Back in December, Peter Bright reviewed Windows 10:
App availability, more so than any functional limitation, has been the biggest sticking point for Windows Phone. Too many apps that too many people find too important to live without haven’t been available; even when they are available, many apps remain limited in functionality and maintenance when compared to their iOS and Android siblings.
UWAs are Microsoft’s best shot at turning this situation around by greatly expanding the audience for any app built for the UWP. Still, the company has a tremendous amount of work to do if it truly wants to fill the app gap, and it’s not immediately obvious that developers will help it do so.
First, app developers have to care about desktop users. Plenty of app-based services lack not only a desktop app but even a fully fledged website because the app developers simply don’t care. Consider Uber; although it has an online presence for various aspects of account management, the car booking capability is entirely app-based. Without an app, you simply can’t do it.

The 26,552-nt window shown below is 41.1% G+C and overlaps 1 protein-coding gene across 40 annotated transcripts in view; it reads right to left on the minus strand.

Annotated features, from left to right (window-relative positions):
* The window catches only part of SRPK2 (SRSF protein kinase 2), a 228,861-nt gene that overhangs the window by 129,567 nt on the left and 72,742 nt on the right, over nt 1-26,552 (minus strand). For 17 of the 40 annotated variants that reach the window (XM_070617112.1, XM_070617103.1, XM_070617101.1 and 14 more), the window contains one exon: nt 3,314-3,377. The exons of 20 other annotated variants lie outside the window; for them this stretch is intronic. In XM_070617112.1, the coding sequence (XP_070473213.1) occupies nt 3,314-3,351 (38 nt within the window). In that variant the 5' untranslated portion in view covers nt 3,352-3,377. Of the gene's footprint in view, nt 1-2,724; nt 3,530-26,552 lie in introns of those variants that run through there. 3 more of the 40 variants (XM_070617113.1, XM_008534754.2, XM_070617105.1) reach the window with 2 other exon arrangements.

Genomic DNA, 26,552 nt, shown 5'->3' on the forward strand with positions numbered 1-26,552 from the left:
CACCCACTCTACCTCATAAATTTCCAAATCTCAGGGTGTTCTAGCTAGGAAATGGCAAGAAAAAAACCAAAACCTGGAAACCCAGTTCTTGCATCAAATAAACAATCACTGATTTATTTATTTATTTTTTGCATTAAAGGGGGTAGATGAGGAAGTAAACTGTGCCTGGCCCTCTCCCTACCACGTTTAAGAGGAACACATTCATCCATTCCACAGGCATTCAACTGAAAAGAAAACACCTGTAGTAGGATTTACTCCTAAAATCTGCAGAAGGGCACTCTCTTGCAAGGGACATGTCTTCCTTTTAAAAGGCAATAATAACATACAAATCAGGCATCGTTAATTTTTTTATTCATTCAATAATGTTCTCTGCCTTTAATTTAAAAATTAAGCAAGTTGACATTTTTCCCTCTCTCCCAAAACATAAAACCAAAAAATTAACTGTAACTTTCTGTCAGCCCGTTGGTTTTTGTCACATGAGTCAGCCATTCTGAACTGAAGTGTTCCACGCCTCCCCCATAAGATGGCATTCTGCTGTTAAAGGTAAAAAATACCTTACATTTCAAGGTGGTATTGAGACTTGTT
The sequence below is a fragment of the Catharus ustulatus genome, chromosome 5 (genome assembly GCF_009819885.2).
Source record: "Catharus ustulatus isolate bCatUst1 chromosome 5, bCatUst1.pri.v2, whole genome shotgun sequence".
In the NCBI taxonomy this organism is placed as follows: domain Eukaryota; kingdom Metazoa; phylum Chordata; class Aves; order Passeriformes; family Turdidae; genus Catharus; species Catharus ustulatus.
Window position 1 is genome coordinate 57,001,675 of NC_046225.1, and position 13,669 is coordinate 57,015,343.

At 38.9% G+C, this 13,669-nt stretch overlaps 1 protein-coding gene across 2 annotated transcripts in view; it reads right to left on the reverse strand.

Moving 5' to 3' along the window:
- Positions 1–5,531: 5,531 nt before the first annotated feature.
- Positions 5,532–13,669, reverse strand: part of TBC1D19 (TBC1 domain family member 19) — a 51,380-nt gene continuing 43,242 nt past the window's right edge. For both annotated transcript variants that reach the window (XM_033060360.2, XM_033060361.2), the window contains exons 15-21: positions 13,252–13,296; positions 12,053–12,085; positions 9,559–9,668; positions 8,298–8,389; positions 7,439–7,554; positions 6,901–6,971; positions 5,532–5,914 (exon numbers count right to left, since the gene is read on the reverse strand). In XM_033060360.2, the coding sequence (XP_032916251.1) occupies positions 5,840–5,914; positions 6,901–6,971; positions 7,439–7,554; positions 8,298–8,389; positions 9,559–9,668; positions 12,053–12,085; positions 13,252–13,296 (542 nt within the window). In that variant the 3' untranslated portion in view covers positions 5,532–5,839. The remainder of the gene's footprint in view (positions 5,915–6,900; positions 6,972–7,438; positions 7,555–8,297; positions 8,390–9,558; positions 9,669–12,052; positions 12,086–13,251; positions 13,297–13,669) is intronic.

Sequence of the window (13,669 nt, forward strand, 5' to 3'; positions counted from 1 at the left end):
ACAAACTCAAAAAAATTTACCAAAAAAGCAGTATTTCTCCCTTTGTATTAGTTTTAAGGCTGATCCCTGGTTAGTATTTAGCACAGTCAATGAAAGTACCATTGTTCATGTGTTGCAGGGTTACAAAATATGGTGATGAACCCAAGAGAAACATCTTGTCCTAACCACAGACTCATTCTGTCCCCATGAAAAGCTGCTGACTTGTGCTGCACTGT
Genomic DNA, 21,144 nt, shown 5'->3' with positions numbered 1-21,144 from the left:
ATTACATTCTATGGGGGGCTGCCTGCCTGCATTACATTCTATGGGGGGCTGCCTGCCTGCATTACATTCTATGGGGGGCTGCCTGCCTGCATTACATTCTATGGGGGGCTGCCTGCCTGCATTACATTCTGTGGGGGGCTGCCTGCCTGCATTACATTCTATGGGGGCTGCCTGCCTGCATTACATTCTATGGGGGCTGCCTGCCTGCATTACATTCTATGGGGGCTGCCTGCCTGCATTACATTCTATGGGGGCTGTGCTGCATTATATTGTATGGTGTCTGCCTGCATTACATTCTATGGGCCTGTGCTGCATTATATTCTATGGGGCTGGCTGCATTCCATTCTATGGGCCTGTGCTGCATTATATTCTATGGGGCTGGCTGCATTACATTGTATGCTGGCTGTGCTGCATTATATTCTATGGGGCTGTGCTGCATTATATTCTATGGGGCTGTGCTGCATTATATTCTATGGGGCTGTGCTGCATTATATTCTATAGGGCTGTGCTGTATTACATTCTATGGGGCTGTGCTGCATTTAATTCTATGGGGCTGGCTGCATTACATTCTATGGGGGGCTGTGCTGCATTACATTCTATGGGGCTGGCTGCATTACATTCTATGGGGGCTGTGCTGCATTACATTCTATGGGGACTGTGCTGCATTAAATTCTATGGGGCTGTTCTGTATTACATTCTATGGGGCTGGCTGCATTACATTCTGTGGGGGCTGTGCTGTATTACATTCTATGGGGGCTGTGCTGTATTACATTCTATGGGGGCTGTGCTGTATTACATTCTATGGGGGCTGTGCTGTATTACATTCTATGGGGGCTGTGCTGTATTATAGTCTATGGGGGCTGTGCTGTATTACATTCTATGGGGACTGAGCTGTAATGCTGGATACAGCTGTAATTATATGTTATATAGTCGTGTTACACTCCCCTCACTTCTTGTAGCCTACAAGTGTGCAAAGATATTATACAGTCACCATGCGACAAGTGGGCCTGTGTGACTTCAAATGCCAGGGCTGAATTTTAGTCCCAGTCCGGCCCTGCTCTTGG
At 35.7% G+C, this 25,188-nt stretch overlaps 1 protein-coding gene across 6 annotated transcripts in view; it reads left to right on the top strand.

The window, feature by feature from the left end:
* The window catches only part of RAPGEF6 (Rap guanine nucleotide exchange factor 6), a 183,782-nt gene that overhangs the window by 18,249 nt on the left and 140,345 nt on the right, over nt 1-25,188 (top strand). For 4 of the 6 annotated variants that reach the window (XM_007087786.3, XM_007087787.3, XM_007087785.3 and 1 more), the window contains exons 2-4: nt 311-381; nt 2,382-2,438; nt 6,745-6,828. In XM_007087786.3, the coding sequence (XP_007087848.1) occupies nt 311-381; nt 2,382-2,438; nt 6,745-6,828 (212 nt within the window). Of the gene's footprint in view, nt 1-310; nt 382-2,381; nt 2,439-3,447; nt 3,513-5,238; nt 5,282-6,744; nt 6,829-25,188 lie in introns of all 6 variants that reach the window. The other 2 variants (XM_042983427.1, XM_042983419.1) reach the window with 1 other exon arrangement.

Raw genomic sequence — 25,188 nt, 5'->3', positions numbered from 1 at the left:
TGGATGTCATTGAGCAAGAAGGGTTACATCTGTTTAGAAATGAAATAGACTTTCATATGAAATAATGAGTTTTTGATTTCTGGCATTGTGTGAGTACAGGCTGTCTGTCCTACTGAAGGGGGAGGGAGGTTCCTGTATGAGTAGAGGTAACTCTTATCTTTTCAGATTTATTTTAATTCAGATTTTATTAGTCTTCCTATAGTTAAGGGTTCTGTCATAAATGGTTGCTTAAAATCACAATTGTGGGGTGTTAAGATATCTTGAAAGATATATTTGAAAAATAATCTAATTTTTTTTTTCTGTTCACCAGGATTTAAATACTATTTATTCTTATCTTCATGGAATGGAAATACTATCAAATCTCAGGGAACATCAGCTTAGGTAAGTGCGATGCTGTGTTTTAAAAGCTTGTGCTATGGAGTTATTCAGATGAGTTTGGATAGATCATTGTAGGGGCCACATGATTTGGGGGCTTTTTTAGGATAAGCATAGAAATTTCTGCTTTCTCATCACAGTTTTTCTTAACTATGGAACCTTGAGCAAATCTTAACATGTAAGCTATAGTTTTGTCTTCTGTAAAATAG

If you threatened to either take away someone’s phone or their desktop computer, most people would pick the desktop.
Mobile devices are where the majority of our computing experiences happen and this is the very place Microsoft has yet to establish itself as a legitimate contender.
As Bright points out, I’m just not convinced anyone—including businesses and developers—gives a shit about The universality of Windows Apps except Microsoft.